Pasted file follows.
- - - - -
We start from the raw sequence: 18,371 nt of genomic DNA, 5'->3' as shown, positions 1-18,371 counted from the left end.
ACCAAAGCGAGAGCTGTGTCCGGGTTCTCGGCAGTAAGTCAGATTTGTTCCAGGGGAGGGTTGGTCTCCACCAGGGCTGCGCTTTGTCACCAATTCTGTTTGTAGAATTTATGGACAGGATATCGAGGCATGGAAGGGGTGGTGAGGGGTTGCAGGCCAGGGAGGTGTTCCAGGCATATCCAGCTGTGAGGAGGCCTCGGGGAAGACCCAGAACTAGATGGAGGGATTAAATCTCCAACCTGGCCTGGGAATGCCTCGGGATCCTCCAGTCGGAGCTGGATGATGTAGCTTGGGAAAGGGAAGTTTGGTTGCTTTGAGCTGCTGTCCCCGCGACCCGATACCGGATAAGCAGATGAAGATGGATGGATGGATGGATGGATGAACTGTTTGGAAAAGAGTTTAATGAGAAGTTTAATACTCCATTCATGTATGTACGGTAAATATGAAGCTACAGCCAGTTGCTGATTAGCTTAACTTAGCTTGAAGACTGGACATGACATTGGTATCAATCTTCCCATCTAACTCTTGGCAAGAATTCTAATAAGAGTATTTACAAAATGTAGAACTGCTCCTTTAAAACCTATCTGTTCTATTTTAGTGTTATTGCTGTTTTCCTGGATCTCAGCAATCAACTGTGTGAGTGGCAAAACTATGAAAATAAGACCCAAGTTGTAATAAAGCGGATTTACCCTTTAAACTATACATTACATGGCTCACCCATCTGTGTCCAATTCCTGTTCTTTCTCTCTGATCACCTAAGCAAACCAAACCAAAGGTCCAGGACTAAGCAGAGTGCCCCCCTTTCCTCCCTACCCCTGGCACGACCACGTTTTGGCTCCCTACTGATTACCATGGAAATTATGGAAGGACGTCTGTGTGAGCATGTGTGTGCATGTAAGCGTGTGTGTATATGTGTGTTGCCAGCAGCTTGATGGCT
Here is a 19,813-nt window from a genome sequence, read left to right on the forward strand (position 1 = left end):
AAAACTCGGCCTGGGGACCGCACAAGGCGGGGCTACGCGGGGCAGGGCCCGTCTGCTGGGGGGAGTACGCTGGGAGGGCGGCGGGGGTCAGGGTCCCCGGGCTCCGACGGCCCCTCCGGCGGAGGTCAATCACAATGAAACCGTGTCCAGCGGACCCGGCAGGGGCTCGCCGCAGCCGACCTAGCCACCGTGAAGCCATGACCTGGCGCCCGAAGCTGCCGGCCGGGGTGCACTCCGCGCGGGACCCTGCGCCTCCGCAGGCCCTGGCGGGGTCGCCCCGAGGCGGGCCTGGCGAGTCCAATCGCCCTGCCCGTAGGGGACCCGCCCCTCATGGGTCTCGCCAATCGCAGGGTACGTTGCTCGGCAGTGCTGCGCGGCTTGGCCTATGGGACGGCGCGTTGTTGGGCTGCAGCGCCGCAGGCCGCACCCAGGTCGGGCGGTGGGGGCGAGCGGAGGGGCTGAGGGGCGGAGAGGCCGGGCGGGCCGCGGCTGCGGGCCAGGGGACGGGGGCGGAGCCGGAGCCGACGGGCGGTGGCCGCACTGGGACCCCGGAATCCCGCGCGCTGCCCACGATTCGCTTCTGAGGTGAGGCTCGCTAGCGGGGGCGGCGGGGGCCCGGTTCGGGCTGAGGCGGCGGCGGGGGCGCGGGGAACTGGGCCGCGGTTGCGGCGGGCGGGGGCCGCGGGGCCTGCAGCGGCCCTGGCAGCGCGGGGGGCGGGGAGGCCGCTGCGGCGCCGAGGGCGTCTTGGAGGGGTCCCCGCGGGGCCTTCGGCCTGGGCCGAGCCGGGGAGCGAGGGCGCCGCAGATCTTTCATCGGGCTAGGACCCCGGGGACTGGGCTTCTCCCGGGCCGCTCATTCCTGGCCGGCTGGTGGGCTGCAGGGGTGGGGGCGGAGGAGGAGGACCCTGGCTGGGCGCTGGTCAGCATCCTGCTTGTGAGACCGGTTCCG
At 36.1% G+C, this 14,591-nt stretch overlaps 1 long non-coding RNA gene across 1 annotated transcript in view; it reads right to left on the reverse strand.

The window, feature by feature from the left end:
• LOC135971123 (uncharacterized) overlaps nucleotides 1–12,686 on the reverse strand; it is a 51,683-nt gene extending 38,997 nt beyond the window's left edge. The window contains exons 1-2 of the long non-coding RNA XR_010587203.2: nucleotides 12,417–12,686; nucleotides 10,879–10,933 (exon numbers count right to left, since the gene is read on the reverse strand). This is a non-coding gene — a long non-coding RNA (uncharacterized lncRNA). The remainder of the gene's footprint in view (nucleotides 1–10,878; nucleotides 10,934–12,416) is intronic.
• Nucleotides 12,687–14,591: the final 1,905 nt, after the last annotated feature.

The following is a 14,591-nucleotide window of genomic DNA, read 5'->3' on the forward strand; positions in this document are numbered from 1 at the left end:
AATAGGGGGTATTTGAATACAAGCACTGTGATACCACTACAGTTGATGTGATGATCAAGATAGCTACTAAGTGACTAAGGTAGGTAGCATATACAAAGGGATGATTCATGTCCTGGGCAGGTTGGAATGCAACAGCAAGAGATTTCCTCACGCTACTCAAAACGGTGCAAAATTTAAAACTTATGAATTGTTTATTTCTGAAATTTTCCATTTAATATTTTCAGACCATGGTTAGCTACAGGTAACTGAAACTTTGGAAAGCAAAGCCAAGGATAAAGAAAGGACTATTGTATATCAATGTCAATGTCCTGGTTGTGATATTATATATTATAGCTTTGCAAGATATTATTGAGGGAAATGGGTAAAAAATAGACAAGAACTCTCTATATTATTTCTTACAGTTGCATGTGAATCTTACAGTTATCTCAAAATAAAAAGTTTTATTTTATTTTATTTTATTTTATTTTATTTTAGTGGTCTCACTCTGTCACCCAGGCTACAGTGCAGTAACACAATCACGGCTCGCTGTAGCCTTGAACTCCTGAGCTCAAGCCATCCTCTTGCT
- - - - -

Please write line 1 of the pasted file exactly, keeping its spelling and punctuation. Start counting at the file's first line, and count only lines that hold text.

We start from the raw sequence: 18,371 nt of genomic DNA, 5'->3' as shown, positions 1-18,371 counted from the left end.